The gear box 14 and the drive wheel 13 convert the rpm of the motor to a ratio that imparts a rocking motion to the tray 11 by way of the drive wheel connecting arm 12.

The entire apparatus is housed in a water and corrosion resistant enclosure 9. The enclosure 9 is supplied with a removable lid 8 to facilitate access to the sperm container tray 11, and the power supply. The entire device can readily be placed into a refrigerator. Alternatively, the device can be placed into a camping/picnic cooler containing ice for use in the field during collection of sperm or other biological material from one location to another.

FIG. 2 shows another embodiment of the present invention. In this embodiment, containers of sperm 20 are placed onto tray 21. DC current is supplied from the replaceable batteries in battery box 26 by turning the switch 25 to the “on” position. Current from the batteries 27 activates a DC motor by supplying power to a gear box 23. The gear box 23 and the eccentric wheel 22 convert the rpm of the motor to a ratio that imparts a rocking up and down motion to tray 21.

In other embodiments of the invention, the on/off switch is replaced with a rheostat that allows for variation in the current to the motor and therefore the rpm, which makes it possible to adjust the rocking motion (number of rises and falls per minute) of the sperm container tray to allow for optimum performance.

The enclosure for the device can be fabricated from any known water-resistant material, such as Plexiglas. Alternatively, a food-grade plastic container sufficiently large to hold the device can be used.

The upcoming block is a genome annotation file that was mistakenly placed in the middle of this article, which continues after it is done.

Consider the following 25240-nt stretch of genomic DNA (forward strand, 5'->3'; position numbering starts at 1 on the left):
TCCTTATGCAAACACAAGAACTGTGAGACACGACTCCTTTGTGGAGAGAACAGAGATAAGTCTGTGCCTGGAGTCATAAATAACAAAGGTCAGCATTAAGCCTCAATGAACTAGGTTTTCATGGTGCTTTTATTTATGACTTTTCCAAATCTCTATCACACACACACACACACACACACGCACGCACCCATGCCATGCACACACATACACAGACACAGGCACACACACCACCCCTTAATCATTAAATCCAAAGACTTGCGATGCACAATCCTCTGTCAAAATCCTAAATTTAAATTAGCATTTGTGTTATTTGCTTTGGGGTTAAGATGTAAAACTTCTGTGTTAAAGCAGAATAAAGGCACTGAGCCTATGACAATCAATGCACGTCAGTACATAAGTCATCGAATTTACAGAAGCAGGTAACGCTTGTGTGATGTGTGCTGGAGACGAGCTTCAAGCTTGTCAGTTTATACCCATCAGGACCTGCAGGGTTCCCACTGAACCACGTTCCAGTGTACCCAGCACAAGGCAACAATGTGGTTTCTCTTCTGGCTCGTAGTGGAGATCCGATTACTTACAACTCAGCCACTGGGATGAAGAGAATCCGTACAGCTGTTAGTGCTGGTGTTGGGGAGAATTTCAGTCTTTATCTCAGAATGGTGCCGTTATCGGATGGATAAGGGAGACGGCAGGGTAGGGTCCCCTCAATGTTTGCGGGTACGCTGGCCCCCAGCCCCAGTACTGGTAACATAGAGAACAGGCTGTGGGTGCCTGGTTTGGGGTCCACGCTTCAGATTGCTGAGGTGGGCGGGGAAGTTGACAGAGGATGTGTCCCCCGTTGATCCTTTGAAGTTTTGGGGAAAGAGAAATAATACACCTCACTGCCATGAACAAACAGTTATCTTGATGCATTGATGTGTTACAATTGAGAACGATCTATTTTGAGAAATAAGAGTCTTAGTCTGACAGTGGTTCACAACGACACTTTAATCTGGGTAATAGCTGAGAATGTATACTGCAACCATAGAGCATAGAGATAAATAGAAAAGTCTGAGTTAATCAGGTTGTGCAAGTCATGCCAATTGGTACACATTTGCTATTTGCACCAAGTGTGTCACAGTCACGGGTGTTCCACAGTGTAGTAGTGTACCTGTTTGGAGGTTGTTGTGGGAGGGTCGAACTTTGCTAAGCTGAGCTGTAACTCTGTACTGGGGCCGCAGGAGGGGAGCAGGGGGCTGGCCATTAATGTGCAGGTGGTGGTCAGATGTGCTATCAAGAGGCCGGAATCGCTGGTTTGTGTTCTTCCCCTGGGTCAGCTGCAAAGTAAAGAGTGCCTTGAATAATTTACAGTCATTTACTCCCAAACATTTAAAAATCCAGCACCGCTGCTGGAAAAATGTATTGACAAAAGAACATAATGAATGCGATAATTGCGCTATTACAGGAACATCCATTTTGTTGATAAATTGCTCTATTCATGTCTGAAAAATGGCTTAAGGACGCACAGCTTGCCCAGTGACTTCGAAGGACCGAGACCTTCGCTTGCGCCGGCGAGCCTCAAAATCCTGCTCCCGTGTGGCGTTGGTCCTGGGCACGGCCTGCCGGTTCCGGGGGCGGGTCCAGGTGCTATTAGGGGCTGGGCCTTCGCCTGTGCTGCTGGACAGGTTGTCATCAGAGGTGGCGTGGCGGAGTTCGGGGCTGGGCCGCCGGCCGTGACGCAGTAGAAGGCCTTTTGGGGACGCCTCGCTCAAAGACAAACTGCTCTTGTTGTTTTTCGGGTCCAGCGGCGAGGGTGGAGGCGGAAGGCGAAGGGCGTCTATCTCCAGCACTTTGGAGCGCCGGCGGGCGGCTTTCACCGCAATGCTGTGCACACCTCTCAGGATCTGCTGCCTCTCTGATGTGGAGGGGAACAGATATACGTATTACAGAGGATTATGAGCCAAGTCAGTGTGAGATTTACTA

The device is generally placed into a refrigerator or cooler containing ice to maintain the sperm or other biological material at a temperature of about 2-4° C. However, the device can be equipped with an enclosure that has temperature control supplied by power from a 12 volt auto battery or the like, thus making the device totally self-contained.

The rocker of the present invention provides for continuous mixing and oxygenation of the sperm during storage, which is superior in maintaining sperm viability to prior art devices which required manually inverting the sperm every 12 to 24 hours. The device can be used in the field as well as in the laboratory, since using batteries obviates the need for a source of electrical power. Power in the form of dry cell batteries is readily available, even in remote, out of the way, locations where field collection of fish sperm is often undertaken.

The foregoing description of the specific embodiments of the present invention will so fully reveal the general nature of the invention that others can, by applying current knowledge, readily modify and/or adapt for various applications such specific embodiments without undue experimentation and without departing from the generic concept. Therefore, such adaptations and modifications should and are intended to be comprehended within the meaning and range of equivalents of the disclosed embodiments.

It is to be understood that the phraseology or terminology employed herein is for the purpose of description and not of limitation. The means and materials for carrying out disclosed functions may take a variety of alternative forms without departing from the invention. Thus, the expressions “means to . . . ” and “means for . . . ” as may be found the specification above, and/or in the claims below, followed by a functional statement, are intended to define and cover whatever structural, physical, chemical, or electrical element or structures which may now or in the future exist for carrying out the recited function, whether or not precisely equivalent to the embodiment or embodiments disclosed in the specification above, and it is intended that such expressions be given their broadest interpretation.